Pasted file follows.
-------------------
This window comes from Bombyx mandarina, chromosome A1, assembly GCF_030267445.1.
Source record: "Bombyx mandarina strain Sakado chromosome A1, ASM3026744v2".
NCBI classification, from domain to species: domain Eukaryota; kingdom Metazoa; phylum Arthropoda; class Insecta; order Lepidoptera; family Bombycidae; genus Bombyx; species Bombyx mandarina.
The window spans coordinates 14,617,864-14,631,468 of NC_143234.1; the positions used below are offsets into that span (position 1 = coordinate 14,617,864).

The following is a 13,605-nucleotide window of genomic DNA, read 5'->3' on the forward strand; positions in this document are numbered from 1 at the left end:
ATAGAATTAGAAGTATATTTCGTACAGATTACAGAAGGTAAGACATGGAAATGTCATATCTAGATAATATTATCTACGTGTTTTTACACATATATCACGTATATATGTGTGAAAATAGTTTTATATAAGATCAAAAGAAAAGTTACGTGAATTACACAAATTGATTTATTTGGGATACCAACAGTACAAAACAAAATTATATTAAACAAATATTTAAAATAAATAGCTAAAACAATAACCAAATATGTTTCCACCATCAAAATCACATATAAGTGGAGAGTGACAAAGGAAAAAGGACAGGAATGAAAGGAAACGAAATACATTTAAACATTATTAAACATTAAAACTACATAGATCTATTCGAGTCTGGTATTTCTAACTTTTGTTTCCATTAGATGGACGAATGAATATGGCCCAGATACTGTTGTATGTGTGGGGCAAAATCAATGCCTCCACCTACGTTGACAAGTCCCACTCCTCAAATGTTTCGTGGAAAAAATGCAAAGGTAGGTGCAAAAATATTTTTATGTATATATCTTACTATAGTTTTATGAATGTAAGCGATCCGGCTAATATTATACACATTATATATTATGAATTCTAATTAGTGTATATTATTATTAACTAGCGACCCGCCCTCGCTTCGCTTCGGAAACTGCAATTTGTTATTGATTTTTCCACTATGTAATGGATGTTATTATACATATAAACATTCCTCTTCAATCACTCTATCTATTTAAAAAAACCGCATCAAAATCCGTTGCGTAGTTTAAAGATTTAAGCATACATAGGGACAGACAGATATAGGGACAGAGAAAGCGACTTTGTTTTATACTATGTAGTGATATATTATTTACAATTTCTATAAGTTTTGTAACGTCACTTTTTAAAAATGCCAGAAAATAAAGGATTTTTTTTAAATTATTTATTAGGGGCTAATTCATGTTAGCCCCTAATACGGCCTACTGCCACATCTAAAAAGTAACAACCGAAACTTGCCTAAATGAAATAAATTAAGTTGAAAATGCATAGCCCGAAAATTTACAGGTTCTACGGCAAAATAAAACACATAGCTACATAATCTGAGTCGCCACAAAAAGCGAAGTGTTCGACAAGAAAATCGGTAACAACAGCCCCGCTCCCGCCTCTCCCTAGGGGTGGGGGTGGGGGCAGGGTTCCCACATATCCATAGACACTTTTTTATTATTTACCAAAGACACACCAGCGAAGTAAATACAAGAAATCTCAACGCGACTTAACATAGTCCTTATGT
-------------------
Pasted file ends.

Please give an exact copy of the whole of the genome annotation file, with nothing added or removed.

This window comes from Bombyx mandarina, chromosome A1, assembly GCF_030267445.1.
Source record: "Bombyx mandarina strain Sakado chromosome A1, ASM3026744v2".
NCBI classification, from domain to species: domain Eukaryota; kingdom Metazoa; phylum Arthropoda; class Insecta; order Lepidoptera; family Bombycidae; genus Bombyx; species Bombyx mandarina.
The window spans coordinates 14,617,864-14,631,468 of NC_143234.1; the positions used below are offsets into that span (position 1 = coordinate 14,617,864).

The following is a 13,605-nucleotide window of genomic DNA, read 5'->3' on the forward strand; positions in this document are numbered from 1 at the left end:
ATAGAATTAGAAGTATATTTCGTACAGATTACAGAAGGTAAGACATGGAAATGTCATATCTAGATAATATTATCTACGTGTTTTTACACATATATCACGTATATATGTGTGAAAATAGTTTTATATAAGATCAAAAGAAAAGTTACGTGAATTACACAAATTGATTTATTTGGGATACCAACAGTACAAAACAAAATTATATTAAACAAATATTTAAAATAAATAGCTAAAACAATAACCAAATATGTTTCCACCATCAAAATCACATATAAGTGGAGAGTGACAAAGGAAAAAGGACAGGAATGAAAGGAAACGAAATACATTTAAACATTATTAAACATTAAAACTACATAGATCTATTCGAGTCTGGTATTTCTAACTTTTGTTTCCATTAGATGGACGAATGAATATGGCCCAGATACTGTTGTATGTGTGGGGCAAAATCAATGCCTCCACCTACGTTGACAAGTCCCACTCCTCAAATGTTTCGTGGAAAAAATGCAAAGGTAGGTGCAAAAATATTTTTATGTATATATCTTACTATAGTTTTATGAATGTAAGCGATCCGGCTAATATTATACACATTATATATTATGAATTCTAATTAGTGTATATTATTATTAACTAGCGACCCGCCCTCGCTTCGCTTCGGAAACTGCAATTTGTTATTGATTTTTCCACTATGTAATGGATGTTATTATACATATAAACATTCCTCTTCAATCACTCTATCTATTTAAAAAAACCGCATCAAAATCCGTTGCGTAGTTTAAAGATTTAAGCATACATAGGGACAGACAGATATAGGGACAGAGAAAGCGACTTTGTTTTATACTATGTAGTGATATATTATTTACAATTTCTATAAGTTTTGTAACGTCACTTTTTAAAAATGCCAGAAAATAAAGGATTTTTTTTAAATTATTTATTAGGGGCTAATTCATGTTAGCCCCTAATACGGCCTACTGCCACATCTAAAAAGTAACAACCGAAACTTGCCTAAATGAAATAAATTAAGTTGAAAATGCATAGCCCGAAAATTTACAGGTTCTACGGCAAAATAAAACACATAGCTACATAATCTGAGTCGCCACAAAAAGCGAAGTGTTCGACAAGAAAATCGGTAACAACAGCCCCGCTCCCGCCTCTCCCTAGGGGTGGGGGTGGGGGCAGGGTTCCCACATATCCATAGACACTTTTTTATTATTTACCAAAGACACACCAGCGAAGTAAATACAAGAAATCTCAACGCGACTTAACATAGTCCTTATGT